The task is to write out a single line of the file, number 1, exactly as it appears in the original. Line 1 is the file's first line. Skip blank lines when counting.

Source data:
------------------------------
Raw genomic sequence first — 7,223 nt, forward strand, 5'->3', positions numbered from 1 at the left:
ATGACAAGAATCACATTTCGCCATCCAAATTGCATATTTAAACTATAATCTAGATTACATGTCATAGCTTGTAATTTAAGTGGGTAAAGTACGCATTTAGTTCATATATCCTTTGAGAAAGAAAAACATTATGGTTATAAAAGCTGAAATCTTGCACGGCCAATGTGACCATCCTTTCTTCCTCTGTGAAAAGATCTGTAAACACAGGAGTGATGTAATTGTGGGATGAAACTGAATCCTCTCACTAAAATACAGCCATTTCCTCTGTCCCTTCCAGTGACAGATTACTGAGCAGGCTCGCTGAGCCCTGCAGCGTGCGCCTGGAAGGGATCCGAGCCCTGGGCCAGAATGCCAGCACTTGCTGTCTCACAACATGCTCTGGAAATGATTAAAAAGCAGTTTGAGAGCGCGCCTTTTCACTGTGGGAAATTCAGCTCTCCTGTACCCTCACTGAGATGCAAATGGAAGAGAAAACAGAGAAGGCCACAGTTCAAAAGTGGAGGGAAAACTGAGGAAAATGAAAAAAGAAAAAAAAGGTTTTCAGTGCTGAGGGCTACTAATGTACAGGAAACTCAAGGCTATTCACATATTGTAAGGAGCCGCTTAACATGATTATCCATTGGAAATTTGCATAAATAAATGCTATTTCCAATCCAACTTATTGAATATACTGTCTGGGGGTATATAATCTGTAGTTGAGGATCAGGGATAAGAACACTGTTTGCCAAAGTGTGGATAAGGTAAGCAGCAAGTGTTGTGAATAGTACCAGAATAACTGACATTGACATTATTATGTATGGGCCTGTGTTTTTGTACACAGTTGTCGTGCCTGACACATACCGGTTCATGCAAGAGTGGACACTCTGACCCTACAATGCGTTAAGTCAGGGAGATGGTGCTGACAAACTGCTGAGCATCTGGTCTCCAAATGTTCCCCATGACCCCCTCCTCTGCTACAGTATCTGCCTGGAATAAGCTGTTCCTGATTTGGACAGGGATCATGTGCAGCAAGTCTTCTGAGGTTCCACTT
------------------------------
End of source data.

Raw genomic sequence first — 7,223 nt, forward strand, 5'->3', positions numbered from 1 at the left: